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Parents were not successful in keeping perishable items such as meat, dairy and vegetables in sack lunches of preschool-aged children in a safe temperature zone before the food was eaten. (Paul Sakuma/Associated Press)

More than 90 per cent of preschoolers' packed lunches were kept at unsafe temperatures, even those with multiple ice packs, a new U.S. study finds.

When researchers tested 705 lunches at child care centres in Texas, they found only 1.6 per cent or 22 of perishable foods — such as meat, dairy products and vegetables  — were in the safe temperature zone, they reported in Monday's issue of the journal Pediatrics.

Fawaz Almansour, a doctoral student at the University of Texas in Austin and his co-authors said that to their knowledge, no study has documented the temperature of foods in packed lunches at child care centres, which is why they set out to take the measurements. 

Common sources of foodborne illness

Sources of illness: Raw and undercooked meat and poultry. Symptoms: Abdominal pain, diarrhea, nausea, and vomiting. Bacteria: Campylobacter jejuniE. coli O157:H7, L. monocytogenes, Salmonella.

Sources of illness: Raw foods; unpasteurized milk and dairy products, such as soft cheeses. Symptoms: Nausea, vomiting, fever, abdominal cramps, and diarrhea. Bacteria: L. monocytogenes, Salmonella, Shigella, Staphylococcus aureus, C. jejuni.

Sources of illness: Raw and undercooked eggs. Raw eggs are often used in foods such as homemade hollandaise sauce, caesar and other salad dressings, tiramisu, homemade ice cream, homemade mayonnaise, cookie dough, and frostings. Symptoms: Nausea, vomiting, fever, abdominal cramps, and diarrhea. Bacterium: Salmonella enteriditis.

Sources of illness: Raw and undercooked shellfish. Symptoms: Chills, fever, and collapse. Bacteria: Vibrio vulnificus, Vibrio parahaemolyticus.

Sources of illness: Improperly canned goods; smoked or salted fish. Symptoms: Double vision, inability to swallow, difficulty speaking, and inability to breathe. Seek medical help right away if you experience any of these symptoms. Bacterium: C. botulinum.

Sources of illness: Fresh or minimally processed produce; contaminated water. Symptoms: Bloody diarrhea, nausea, and vomiting. Bacteria: E. coli O157:H7, L. monocytogenes, Salmonella, Shigella, Yersinia enterocolitica, viruses, and parasites.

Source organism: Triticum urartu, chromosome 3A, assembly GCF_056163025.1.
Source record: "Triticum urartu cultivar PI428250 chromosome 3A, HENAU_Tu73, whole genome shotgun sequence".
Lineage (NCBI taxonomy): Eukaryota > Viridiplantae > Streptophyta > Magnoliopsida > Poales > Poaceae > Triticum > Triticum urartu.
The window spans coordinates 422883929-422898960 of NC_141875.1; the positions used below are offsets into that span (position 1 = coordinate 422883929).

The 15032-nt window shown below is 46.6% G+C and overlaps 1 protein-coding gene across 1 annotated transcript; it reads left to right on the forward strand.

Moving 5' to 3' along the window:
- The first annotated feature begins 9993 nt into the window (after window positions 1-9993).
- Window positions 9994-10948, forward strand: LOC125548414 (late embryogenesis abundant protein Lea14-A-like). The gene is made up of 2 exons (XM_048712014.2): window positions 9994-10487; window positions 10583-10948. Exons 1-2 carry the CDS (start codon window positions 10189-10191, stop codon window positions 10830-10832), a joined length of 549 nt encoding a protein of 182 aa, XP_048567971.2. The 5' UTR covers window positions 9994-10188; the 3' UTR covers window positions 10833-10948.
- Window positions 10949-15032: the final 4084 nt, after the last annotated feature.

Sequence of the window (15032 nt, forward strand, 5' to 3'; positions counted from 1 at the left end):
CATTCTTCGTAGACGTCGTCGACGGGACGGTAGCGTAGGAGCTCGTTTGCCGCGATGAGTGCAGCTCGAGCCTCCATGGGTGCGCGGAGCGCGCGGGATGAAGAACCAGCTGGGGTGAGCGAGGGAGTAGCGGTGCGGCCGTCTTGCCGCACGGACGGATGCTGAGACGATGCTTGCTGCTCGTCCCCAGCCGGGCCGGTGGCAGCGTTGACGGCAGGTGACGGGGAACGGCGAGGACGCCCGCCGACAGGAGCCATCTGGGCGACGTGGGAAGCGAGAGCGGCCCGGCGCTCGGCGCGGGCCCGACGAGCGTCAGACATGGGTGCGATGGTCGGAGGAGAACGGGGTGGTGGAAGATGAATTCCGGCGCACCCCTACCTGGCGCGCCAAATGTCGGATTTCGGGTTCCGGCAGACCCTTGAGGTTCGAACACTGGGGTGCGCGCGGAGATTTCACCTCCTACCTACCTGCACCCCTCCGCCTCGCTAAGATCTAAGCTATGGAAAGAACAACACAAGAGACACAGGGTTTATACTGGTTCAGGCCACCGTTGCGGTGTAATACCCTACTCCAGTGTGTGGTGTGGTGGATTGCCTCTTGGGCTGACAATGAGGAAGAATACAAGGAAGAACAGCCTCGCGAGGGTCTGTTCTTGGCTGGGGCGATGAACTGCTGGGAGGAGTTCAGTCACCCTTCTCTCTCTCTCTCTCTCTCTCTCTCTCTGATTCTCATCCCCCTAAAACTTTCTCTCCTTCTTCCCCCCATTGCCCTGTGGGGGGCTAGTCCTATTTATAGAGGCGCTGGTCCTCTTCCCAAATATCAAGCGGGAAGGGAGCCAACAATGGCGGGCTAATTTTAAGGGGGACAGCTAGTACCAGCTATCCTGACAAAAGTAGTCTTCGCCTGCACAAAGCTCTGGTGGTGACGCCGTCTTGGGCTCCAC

Source: U.S. National Digestive Diseases Information Clearinghouse

Previous studies by the U.S. Centers  for Disease Control and Prevention showed that children younger than four have 4.5 times the number of incidences of bacterial infection transmitted through food  compared with adults aged 20 to 49, which is why the researchers focused on preschoolers.

To minimize the risk of foodborne illness for people of all ages, Health Canada recommends that consumers always refrigerate food and leftovers promptly at 4 C (40 F) or below and to reheat leftovers to an internal temperature of 74 C (165 F) before eating.

Bacteria multiply fastest at temperatures between 4 C and 60 C.

In the study, researchers measured the sack lunches about 1.5 hours before the food was served.

They found:

  • 39 per cent of the lunches had no ice packs.
  • 45 per cent had at least one ice pack.
  • 88 per cent of lunches were at ambient temperature.

Many foods were not in an acceptable temperate range when measured, including:

  • 97 per cent of meats.
  • 99 per cent of dairy.
  • 98.5 per cent of vegetables.

"Results from this study indicate parents were not successful in keeping perishable items such as meat, dairy and vegetables in the sack lunches of preschool-aged children in a safe temperature zone before consumption," the study's authors concluded.

"Our results also highlight the need for additional research and action on the development of ice packs, lunch bags and other tools to maintain food in sack lunches in the safe temperature zone."

Only 12 per cent of the lunches were stored in refrigerators and the rest were kept at room temperature in the classroom.

Overall, 91 per cent of the lunches were packed in thermally insulated bags.

The study's authors acknowledged limitations of the study, including the timing of the measurements. Since children could start eating snacks in their lunches as early as one hour before lunch time, the authors chose 1.5 hours before lunch to take the temperature readings.

The researchers also just measured the surface temperature instead of the core temperature to avoid cross-contaminating foods. On the other hand, all items in the bag were measured, instead of just taking the collective temperature, the authors said.

The study was sponsored by Kuwait University and the U.S. National Cancer Institute.